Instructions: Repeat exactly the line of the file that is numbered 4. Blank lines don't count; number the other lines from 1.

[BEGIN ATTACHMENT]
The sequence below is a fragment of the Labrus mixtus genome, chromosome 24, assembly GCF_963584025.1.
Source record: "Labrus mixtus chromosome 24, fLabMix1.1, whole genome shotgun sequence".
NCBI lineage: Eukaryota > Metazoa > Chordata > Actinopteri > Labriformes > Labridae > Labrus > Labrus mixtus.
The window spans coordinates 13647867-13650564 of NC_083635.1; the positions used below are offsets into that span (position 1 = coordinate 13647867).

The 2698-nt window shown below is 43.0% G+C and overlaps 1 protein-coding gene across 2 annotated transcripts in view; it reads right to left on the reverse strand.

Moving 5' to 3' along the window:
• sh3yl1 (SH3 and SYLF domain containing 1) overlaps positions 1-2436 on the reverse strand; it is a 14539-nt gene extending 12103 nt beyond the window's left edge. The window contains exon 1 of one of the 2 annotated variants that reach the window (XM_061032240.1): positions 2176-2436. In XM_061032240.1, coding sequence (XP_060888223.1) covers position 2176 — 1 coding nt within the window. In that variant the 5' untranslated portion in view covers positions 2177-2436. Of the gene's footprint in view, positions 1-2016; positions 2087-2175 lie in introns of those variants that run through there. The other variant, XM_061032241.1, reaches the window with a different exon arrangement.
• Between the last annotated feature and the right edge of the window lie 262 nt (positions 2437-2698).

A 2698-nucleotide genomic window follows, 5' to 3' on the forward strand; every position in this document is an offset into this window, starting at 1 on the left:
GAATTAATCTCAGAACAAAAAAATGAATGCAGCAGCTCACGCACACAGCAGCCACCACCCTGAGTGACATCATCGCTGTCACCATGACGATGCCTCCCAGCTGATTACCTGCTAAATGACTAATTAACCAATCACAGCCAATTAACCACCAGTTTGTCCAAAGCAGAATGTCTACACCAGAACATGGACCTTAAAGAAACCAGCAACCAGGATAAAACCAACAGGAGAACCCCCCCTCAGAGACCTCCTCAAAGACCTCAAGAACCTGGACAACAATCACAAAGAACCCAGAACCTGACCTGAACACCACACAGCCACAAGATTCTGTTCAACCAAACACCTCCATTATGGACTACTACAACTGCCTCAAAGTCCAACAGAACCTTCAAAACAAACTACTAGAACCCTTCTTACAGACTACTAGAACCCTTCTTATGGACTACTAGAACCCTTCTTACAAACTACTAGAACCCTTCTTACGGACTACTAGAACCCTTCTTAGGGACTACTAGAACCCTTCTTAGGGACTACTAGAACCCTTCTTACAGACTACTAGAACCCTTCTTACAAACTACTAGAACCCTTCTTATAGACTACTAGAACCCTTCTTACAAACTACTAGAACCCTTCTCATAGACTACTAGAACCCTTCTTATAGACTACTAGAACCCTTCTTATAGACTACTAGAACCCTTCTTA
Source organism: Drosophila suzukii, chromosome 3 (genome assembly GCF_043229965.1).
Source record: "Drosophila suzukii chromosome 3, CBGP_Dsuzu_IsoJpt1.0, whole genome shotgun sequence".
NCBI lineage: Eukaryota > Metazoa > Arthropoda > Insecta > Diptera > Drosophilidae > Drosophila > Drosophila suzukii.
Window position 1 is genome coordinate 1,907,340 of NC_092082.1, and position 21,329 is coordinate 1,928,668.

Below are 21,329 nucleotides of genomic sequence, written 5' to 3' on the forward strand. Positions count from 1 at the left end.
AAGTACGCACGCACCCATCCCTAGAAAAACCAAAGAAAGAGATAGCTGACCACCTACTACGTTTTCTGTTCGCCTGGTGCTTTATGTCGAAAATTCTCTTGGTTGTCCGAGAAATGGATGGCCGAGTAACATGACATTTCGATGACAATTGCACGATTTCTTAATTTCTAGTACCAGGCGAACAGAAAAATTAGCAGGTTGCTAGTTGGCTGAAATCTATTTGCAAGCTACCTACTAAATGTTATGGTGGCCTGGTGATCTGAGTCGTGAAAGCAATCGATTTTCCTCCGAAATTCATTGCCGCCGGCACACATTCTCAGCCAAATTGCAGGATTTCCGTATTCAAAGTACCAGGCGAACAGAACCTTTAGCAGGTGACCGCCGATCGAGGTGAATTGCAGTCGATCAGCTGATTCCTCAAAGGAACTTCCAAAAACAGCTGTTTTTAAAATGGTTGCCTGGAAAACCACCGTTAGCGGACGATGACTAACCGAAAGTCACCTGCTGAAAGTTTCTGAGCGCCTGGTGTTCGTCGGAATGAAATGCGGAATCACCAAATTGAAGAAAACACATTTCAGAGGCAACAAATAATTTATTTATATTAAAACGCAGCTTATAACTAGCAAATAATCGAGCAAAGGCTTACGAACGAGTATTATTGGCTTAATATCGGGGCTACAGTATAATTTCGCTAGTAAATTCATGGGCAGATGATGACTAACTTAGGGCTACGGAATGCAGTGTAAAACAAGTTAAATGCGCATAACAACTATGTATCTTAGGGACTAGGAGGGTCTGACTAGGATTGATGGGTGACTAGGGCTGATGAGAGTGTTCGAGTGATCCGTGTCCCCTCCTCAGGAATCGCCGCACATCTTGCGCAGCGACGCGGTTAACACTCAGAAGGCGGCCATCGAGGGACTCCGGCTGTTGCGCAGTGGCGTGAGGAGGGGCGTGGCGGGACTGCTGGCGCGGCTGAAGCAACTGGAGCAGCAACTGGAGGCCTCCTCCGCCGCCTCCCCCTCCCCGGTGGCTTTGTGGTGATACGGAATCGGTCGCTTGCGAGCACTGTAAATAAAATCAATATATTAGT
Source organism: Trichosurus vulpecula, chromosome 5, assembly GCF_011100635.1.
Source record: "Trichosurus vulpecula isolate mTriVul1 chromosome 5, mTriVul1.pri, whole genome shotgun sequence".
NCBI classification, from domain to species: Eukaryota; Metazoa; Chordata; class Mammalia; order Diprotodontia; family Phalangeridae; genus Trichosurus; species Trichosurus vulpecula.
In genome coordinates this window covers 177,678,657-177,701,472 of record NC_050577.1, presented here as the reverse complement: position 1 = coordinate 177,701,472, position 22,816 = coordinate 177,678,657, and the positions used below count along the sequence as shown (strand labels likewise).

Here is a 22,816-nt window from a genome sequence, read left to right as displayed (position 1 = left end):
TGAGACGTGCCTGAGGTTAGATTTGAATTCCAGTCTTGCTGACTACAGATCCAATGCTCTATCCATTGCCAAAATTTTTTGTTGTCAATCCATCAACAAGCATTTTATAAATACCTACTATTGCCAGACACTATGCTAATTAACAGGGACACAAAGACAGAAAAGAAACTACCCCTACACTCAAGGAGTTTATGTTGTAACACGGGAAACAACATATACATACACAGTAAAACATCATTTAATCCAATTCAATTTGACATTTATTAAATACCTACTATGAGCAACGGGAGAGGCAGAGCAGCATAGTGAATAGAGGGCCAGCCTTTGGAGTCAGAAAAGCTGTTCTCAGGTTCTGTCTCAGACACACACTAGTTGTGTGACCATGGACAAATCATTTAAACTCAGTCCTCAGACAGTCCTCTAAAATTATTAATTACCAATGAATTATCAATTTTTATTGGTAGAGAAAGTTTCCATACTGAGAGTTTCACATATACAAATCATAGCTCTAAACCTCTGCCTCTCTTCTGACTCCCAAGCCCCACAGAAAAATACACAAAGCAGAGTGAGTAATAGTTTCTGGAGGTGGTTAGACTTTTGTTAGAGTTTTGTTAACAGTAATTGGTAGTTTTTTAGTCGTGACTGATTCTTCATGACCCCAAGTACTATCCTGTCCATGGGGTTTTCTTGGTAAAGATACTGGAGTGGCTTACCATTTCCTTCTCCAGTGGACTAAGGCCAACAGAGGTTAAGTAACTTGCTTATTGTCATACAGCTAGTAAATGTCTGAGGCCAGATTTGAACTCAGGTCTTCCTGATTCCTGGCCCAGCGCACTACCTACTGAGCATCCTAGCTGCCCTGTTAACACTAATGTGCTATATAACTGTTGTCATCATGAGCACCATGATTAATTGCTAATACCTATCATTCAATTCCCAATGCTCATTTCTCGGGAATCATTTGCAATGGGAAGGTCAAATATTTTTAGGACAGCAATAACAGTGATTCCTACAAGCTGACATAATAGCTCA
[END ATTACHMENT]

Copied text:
The window spans coordinates 13647867-13650564 of NC_083635.1; the positions used below are offsets into that span (position 1 = coordinate 13647867).